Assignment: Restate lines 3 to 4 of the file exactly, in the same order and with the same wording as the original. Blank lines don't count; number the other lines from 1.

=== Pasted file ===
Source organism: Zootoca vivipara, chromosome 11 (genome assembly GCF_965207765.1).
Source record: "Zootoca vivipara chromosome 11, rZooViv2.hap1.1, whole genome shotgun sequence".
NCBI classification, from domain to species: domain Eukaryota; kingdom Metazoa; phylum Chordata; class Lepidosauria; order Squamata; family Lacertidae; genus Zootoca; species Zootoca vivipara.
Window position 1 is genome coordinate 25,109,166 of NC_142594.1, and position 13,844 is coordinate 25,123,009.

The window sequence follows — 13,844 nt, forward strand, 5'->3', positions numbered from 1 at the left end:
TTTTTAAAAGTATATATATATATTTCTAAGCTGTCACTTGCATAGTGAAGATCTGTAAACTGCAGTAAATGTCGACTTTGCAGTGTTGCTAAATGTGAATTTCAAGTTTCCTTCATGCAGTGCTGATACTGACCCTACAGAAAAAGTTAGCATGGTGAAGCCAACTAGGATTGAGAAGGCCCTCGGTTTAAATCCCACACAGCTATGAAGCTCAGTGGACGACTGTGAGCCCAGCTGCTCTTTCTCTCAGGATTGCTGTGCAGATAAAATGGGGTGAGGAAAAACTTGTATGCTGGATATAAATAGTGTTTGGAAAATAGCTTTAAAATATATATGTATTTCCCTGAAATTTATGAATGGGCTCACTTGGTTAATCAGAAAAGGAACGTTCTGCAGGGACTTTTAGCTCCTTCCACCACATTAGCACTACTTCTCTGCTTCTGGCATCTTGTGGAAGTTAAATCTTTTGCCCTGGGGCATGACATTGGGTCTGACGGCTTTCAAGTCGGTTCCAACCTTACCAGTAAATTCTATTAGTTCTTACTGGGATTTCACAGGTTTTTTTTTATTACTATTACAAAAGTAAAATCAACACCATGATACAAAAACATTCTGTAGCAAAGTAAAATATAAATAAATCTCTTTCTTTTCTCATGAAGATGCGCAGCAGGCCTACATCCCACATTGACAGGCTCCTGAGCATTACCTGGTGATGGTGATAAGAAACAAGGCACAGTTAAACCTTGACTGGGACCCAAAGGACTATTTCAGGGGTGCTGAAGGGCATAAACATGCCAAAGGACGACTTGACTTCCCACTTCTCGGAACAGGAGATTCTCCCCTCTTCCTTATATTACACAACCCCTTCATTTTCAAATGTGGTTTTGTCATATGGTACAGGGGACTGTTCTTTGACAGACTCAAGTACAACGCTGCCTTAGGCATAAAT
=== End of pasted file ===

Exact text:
NCBI classification, from domain to species: domain Eukaryota; kingdom Metazoa; phylum Chordata; class Lepidosauria; order Squamata; family Lacertidae; genus Zootoca; species Zootoca vivipara.
Window position 1 is genome coordinate 25,109,166 of NC_142594.1, and position 13,844 is coordinate 25,123,009.